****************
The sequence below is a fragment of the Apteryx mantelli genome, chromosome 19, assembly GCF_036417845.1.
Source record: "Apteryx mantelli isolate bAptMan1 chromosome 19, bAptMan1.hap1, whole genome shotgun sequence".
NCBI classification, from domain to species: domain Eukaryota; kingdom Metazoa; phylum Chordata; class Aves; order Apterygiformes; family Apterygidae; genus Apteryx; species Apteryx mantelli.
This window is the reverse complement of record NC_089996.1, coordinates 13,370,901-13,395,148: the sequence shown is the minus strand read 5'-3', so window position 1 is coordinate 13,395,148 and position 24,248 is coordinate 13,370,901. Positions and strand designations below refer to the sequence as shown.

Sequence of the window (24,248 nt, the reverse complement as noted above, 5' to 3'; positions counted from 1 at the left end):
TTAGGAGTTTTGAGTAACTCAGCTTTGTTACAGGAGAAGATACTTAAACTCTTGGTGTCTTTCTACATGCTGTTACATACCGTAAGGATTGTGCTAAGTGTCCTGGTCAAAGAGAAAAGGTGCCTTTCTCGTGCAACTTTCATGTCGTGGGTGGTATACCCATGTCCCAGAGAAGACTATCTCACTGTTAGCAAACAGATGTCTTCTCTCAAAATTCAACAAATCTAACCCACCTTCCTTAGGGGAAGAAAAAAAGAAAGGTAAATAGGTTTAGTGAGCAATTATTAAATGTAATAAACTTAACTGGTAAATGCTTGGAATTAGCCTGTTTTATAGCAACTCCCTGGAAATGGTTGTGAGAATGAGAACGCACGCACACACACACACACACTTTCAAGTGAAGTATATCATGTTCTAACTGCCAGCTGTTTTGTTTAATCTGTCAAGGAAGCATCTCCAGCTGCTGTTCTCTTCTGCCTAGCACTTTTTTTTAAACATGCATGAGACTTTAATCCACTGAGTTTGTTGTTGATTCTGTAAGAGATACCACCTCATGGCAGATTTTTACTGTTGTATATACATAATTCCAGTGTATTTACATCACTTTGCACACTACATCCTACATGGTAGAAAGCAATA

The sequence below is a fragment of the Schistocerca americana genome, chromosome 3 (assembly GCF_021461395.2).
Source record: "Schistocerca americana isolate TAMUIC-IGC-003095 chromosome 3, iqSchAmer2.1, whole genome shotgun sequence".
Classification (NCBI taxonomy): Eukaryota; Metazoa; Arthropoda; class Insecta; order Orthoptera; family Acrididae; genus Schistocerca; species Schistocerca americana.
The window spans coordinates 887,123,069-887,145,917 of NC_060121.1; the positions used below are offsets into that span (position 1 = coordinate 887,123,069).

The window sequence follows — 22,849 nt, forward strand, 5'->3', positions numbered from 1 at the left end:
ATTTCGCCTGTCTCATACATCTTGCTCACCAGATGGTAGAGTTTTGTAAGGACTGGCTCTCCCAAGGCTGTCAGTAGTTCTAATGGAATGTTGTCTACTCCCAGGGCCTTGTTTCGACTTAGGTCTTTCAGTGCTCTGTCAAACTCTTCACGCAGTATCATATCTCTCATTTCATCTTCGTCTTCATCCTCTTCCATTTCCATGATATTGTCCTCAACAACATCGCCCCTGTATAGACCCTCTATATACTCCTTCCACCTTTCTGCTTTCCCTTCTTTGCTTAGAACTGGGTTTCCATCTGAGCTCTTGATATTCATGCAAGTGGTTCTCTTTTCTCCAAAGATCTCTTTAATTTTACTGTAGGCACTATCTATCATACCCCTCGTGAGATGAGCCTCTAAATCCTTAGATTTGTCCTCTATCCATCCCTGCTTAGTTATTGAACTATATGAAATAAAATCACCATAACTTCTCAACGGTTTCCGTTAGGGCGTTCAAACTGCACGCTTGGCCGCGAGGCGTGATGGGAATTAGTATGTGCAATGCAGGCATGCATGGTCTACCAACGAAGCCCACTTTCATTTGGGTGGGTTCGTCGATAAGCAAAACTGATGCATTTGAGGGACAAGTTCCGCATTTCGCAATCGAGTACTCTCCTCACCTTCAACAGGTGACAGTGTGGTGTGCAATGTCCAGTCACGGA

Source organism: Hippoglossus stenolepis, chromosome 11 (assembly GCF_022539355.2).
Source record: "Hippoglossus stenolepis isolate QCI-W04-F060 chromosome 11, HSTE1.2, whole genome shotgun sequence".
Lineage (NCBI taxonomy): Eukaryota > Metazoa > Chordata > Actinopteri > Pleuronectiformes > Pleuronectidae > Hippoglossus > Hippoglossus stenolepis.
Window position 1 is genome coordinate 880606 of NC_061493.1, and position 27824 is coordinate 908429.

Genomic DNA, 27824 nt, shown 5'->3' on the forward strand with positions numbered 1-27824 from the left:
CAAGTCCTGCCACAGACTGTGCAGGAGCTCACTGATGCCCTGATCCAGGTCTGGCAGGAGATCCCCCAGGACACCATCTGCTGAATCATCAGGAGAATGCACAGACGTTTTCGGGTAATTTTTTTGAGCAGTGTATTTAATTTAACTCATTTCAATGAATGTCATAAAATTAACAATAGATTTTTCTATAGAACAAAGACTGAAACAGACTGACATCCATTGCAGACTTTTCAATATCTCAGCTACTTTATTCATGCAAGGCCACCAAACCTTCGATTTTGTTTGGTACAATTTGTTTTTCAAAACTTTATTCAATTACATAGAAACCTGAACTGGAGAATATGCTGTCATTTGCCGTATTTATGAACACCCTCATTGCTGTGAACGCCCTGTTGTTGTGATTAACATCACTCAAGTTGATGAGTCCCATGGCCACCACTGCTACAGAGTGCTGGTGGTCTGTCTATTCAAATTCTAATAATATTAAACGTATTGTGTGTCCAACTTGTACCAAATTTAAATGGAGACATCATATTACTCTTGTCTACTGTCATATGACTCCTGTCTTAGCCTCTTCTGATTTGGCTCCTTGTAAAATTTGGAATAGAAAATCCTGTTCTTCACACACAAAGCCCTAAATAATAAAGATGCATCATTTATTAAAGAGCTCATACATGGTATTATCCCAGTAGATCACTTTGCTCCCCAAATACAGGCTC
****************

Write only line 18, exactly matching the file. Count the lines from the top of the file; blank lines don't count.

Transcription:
CAAGTCCTGCCACAGACTGTGCAGGAGCTCACTGATGCCCTGATCCAGGTCTGGCAGGAGATCCCCCAGGACACCATCTGCTGAATCATCAGGAGAATGCACAGACGTTTTCGGGTAATTTTTTTGAGCAGTGTATTTAATTTAACTCATTTCAATGAATGTCATAAAATTAACAATAGATTTTTCTATAGAACAAAGACTGAAACAGACTGACATCCATTGCAGACTTTTCAATATCTCAGCTACTTTATTCATGCAAGGCCACCAAACCTTCGATTTTGTTTGGTACAATTTGTTTTTCAAAACTTTATTCAATTACATAGAAACCTGAACTGGAGAATATGCTGTCATTTGCCGTATTTATGAACACCCTCATTGCTGTGAACGCCCTGTTGTTGTGATTAACATCACTCAAGTTGATGAGTCCCATGGCCACCACTGCTACAGAGTGCTGGTGGTCTGTCTATTCAAATTCTAATAATATTAAACGTATTGTGTGTCCAACTTGTACCAAATTTAAATGGAGACATCATATTACTCTTGTCTACTGTCATATGACTCCTGTCTTAGCCTCTTCTGATTTGGCTCCTTGTAAAATTTGGAATAGAAAATCCTGTTCTTCACACACAAAGCCCTAAATAATAAAGATGCATCATTTATTAAAGAGCTCATACATGGTATTATCCCAGTAGATCACTTTGCTCCCCAAATACAGGCTC